Originally posted on Fox Sports Southwest  |  Last updated 1/2/13

ST. LOUIS - DECEMBER 20: Matt Schaub #8 of the Houston Texans looks for a receiver during the game against the St. Louis Rams at Edward Jones Dome on December 20, 2009 in St. Louis, Missouri. (Photo by Dilip Vishwanat/Getty Images)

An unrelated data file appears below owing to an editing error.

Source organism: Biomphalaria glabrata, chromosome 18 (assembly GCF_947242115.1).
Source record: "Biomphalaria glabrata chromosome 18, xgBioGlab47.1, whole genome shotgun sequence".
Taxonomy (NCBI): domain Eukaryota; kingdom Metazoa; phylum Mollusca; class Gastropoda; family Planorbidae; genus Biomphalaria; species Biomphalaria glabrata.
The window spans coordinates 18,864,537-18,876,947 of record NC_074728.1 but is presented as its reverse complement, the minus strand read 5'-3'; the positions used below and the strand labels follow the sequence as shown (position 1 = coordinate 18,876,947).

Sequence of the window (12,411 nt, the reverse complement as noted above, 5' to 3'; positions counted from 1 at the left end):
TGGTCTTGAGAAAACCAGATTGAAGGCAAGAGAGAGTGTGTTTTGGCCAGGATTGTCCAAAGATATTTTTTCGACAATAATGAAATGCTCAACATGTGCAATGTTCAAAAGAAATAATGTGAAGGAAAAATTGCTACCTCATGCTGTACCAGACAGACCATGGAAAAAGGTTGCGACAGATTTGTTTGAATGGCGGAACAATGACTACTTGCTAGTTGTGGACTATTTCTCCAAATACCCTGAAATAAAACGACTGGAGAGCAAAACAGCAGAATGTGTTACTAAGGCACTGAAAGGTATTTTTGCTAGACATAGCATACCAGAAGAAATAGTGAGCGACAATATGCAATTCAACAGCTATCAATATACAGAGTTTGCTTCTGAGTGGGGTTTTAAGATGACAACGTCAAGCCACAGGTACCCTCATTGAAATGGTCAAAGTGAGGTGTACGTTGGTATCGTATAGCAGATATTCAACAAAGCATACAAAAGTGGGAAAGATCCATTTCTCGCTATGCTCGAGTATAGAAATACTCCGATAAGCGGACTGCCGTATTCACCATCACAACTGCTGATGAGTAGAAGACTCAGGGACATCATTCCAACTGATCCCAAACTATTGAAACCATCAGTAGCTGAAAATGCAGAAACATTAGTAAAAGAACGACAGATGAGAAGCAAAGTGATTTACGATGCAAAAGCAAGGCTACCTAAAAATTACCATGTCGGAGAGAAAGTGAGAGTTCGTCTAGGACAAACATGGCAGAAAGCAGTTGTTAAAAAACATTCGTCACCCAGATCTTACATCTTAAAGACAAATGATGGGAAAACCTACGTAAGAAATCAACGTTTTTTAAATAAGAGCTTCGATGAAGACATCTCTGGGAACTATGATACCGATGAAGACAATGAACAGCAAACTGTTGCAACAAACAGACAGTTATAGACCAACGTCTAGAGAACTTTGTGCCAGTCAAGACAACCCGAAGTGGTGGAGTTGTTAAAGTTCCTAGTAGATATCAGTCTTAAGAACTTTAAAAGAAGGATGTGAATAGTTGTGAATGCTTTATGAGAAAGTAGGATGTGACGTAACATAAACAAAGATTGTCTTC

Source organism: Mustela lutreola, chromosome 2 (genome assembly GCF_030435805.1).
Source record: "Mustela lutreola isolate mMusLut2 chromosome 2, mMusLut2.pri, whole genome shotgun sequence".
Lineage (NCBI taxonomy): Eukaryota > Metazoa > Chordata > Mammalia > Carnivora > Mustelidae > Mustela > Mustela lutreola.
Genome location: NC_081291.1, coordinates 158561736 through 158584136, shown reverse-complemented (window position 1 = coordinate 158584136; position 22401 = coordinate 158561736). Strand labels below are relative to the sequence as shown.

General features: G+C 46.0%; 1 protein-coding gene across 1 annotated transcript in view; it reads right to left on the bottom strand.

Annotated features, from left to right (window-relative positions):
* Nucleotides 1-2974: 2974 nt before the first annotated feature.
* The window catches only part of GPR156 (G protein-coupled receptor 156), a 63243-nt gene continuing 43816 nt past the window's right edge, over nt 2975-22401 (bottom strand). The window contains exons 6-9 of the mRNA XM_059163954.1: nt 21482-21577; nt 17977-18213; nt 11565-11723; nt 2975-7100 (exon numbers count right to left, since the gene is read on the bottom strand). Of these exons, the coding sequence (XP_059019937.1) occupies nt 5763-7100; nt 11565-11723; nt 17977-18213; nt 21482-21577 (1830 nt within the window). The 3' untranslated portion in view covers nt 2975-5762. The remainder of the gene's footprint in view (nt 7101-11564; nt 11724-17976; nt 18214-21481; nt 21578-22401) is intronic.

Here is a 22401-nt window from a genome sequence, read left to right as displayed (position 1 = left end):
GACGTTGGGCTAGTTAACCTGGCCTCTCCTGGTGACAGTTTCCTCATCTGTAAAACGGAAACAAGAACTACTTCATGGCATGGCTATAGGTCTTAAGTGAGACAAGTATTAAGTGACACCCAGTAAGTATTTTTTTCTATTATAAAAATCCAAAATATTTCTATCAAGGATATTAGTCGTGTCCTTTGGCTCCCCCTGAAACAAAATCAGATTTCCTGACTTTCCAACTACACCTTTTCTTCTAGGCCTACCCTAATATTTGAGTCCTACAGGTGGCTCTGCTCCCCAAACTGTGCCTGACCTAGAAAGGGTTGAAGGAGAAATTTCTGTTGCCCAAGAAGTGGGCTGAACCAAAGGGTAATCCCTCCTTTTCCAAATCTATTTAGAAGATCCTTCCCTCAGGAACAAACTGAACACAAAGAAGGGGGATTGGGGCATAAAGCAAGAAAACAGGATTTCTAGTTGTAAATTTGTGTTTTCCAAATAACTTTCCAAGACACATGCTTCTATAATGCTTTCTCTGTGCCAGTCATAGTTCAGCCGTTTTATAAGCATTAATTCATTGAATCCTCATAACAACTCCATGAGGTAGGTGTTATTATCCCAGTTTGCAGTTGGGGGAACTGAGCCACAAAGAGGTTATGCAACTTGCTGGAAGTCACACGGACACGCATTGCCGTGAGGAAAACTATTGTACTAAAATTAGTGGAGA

HOUSTON -- The one thing everybody seems to "know" about Matt Schaub is that he is not quite as good as he seems. This has come to define the Houston Texans quarterback's relationship with Houston Texans fans. Nobody thinks Schaub isn't any good at all. Everybody can remember those 4,000-yard seasons. They can pick out a handful of anecdotes to prove Schaub's toughness. Tellingly, most Houstonians even seem to think the Texans would have gone to the Super Bowl last year had Schaub been healthy. If he is good until proven bad, it would be difficult to construct an argument that would get a "bad" conviction in court. And yet, boy, there's a little something missing, isn't there? It was barely a month ago when it seemed Schaub had finally filled in that ambiguous space. The Texans were going to coast into the AFC's No. 1 seed. Schaub was healthy and playing about as well as anybody. The Texans have never relied on Schaub the way Peyton Manning and Tom Brady are relied upon he was never going to be the big star but Schaub had finally shown he was capable of doing it all throwing for gobs of yards (when asked), remaining healthy and leading a great team. Through it all, there were always the "Yeah, but he's still Matt Schaub" people around town. These are people with long, selective memories. They long ago said Schaub lacked that indefinable quality that makes a Super Bowl quarterback, and were willing to ride out his good play long enough to be proven right. Which is exactly what has happened. Through 12 games, Schaub had completed 64 percent of his passes for 3,062 yards (255 per game), 21 touchdowns and nine interceptions. The last four weeks, his completion percentage is the same, but his yards per game are down (236) and he's thrown three interceptions against one touchdown pass. Most disturbingly, the Texans are averaging just 16.3 points over the last month, in which they went 1-3. As always, the blame is bountiful enough to be shared by all, but it is clear Schaub's play has dipped as the games got bigger, fulfilling the prophesy of so many stubborn fans. "I've got to pay better," Schaub said. "Our whole team, everyone across the board has to pick their game up especially this time of year, but I definitely do." Texans fans will recognize this as a highly Schaubian remark. He likes to deal in generalized truth. Who could argue against his thesis that everybody, himself included, needs to play better this time of year? Give them what they want without giving them a headline. It is a skill every bit as learned as reading the blitz. Schaub would have you believe he doesn't really care what people outside the Texans locker room think of him. Everybody says that, of course, but with him it does come off as believable. He's 31 years old with a wife and a couple of young kids. He has played in the NFL for nine seasons. At some point you just are what you are, you know? He probably is not going to become John Elway the last four or five years of his career. But there is still time for him to become something. As you'll recall, John Elway didn't quite become John Elway until the end of his career, either. This is not to say Schaub has that kind of talent, but it is to say that, even nine years into Schaub's career, we don't really know what he is yet. The quarterbacking hierarchy is established in the postseason. And this is why Schaub is such a tricky study. Whatever it is that separates him from the great ones is not measurable, and might not even exist. Eli Manning became great in part because David Tyree trapped a ball against his helmet. Ben Roethlisberger is a two-time Super Bowl champion, but he was 9-for-21 in the first one. Peyton Manning was a confirmed choker, until he wasn't. Legacies happen to quarterbacks as much as legacies are created by them. What has happened to Schaub, for the most part, is that he has been on teams that simply were not good enough to compete. For most of his career, he has been an effective or prolific quarterback on teams with defenses so bad it didn't matter how good the offense was. Last year Houston fixed that, but he was injured for the playoff run. So at age 31, Schaub gets his first real chance to change people's minds about him. Saturday the Texans play the Cincinnati Bengals in the Wild Card round of the AFC playoffs. It will be Schaub's first playoff start. He says he is not anxious. "I've been the same guy since I stepped foot here," he said. "This is how I am."
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